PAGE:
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Many large, technology-oriented companies either have gone, or will go, through process reengineering as they try to streamline operations and increase efficiency. At the heart of these process reengineering efforts are new information systems. But investments in information technologies have generally produced disappointing results, largely because companies tend to use new technologies to mechanize traditional ways of doing work instead of to transcend the tradition by redesigning work practices.
This thesis is concerned with information system development as an opportunity to redesign traditional work practices by creating new relations between workers, their computational tools and their tasks. The central argument of the thesis is that the knowledge required to redesign work practice cannot be simply acquired through interviews, observations and other types of analysis. Instead, it must be constructed in a social and evolutionary process involving all those with a stake in the development processes.
The Evolving Artifact Approach developed in this research provides computer-based support for system design and development understood as a process of social construction of shared knowledge. To ground this approach, a theoretical framework for Knowledge Construction is developed. A constructionist perspective focuses on the relationship between understandings and artifacts that can be inspected, experimented with and discussed. Knowledge construction is an evolutionary process of constructing artifacts and using them to gain new understandings. These new understandings are then used to further construct or modify artifacts, and the process continues.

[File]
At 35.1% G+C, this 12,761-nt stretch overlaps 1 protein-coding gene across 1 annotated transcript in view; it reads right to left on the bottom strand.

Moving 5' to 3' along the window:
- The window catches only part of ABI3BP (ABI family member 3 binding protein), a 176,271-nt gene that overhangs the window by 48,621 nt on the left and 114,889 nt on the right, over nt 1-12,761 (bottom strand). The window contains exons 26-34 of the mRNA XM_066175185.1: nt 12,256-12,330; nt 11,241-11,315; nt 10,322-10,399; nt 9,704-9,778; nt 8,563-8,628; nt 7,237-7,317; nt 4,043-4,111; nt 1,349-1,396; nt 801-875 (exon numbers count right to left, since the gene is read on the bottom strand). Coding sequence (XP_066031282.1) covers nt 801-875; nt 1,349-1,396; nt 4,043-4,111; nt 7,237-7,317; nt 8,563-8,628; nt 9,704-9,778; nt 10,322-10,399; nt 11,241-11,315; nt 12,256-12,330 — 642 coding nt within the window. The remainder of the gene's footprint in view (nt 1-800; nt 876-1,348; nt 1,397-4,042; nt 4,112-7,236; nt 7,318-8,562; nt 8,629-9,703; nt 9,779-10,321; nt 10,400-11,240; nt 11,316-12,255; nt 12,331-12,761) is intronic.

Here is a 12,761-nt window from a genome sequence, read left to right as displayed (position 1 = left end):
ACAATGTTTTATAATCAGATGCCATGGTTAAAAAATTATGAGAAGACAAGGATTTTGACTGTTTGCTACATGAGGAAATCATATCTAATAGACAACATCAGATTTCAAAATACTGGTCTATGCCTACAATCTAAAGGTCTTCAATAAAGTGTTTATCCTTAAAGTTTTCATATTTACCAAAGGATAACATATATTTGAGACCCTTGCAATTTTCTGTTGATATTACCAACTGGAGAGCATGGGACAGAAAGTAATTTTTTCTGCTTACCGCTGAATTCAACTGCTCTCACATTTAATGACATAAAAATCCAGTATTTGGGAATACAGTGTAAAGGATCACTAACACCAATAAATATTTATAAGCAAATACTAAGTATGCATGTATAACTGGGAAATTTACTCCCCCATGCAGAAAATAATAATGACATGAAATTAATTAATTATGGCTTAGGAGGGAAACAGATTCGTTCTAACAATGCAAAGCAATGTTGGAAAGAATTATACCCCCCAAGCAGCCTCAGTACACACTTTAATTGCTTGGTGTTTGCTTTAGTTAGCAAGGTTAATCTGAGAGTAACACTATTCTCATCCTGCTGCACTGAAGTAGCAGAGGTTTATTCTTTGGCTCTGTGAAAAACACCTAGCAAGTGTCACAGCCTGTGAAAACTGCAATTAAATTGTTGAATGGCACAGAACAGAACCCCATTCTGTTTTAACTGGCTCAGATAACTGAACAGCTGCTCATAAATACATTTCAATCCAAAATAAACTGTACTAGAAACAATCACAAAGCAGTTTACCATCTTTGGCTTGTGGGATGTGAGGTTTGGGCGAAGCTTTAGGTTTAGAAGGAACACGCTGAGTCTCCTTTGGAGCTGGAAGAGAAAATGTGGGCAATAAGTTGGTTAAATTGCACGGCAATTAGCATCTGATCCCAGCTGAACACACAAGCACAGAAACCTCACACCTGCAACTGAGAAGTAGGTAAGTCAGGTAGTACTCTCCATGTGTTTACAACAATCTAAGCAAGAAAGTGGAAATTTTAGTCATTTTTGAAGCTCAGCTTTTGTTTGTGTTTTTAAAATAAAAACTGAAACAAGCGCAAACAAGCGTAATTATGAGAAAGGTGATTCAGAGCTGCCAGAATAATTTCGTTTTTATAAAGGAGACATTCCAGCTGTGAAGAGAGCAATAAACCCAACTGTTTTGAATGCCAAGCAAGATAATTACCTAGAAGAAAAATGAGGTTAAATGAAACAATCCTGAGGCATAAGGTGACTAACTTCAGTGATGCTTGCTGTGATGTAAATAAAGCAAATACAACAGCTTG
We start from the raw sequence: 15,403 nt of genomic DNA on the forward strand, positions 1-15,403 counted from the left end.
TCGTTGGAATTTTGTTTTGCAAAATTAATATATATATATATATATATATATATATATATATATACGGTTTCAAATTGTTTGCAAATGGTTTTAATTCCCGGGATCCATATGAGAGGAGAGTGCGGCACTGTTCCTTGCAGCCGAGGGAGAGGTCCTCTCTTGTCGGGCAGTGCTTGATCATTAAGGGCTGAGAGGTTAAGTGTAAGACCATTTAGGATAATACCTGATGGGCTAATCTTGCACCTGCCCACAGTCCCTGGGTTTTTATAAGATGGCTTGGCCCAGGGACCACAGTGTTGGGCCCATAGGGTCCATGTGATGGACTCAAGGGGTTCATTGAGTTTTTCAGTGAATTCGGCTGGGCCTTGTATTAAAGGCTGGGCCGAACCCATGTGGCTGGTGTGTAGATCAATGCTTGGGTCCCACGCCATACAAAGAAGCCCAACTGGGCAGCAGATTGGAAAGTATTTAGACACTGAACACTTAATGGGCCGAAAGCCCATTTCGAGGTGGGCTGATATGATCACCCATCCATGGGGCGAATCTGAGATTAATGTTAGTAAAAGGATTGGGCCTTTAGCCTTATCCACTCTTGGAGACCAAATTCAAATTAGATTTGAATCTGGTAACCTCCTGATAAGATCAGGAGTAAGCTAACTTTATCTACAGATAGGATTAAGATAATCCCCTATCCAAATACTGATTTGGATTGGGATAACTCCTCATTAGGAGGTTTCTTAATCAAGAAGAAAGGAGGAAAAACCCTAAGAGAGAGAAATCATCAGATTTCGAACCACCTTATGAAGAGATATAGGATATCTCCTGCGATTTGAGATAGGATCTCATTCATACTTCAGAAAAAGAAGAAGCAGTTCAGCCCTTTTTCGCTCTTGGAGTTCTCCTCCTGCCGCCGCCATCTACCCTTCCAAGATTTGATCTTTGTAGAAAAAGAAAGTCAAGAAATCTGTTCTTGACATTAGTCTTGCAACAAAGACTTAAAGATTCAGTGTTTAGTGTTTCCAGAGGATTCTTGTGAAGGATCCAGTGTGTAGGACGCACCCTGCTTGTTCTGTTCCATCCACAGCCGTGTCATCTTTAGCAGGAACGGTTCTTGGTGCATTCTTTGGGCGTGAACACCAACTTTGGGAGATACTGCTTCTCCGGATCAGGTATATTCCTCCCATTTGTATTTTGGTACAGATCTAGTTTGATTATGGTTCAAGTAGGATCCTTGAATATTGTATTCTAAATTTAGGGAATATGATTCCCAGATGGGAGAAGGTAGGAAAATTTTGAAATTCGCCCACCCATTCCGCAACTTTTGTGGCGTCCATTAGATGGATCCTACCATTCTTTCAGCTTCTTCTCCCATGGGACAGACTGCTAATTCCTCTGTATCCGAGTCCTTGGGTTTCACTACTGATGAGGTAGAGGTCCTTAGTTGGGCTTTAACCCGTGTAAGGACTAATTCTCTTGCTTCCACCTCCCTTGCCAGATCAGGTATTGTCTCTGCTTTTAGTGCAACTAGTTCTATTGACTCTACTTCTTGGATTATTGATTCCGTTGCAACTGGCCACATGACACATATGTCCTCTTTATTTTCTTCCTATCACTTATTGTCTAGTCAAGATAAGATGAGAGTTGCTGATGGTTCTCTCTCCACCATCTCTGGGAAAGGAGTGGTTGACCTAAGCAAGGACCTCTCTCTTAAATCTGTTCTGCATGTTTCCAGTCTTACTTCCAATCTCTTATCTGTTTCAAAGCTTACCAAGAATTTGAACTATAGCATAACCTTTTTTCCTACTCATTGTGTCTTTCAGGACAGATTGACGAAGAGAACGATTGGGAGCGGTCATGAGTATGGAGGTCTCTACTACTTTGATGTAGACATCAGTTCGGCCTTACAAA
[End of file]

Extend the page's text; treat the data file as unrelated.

The Evolving Artifact Approach operationalizes the idea of knowledge construction for system development. The approach includes (1) key strategies for participatory and evolutionary software development, and (2) computational support for the strategies. Knowledge construction in software development is driven by creating and refining software artifacts, which are accumulated in a single, evolving artifact. The evolving artifact approach was applied in an industrial system development project. A case study of this project illustrates the approach, and reveals opportunities and limitations to be addressed in future work. The results are used to draw implications for knowledge construction in the following contexts: (1) software development environments, (2) sustained software lifecycles, and (3) organizational learning.
Table of Contents1. Introduction
2. Setting: Redesigning Work
2.1. Service Provisioning3. Problem: Designing Computational Support
2.2. Redesigning Work
3.1. Theoretical Foundations4. Theory: Knowledge Construction
3.2. An Example: The KID Design Environment
3.3. Why it is Hard to Design Computational Support
3.4. Toward a New Paradigm for Software Development
4.1. Knowledge Construction Processes5. Approach: The Evolving Artifact
4.3. Representations For Mutual Understanding
4.4. A Spectrum of Representations for Mutual Understanding
5.1. Represent for Understanding6. Case Study: The EVAService Project
5.2. Ground Discussions with Representations
5.4. Accumulate and Structure Representations
6.1. Overview of the EVAService Project7. Discussion
6.2. The EVAService Story
6.3. Details from the EVAService Project
6.4. Follow-Ons to the EVAService Project
7.1. Assessing the Evolving Artifact Approach in the EVAService Project8. Conclusion
7.2. Knowledge Construction in System Use
7.3. The Role of Knowledge Construction in Organizational Learning
Glossary of Terms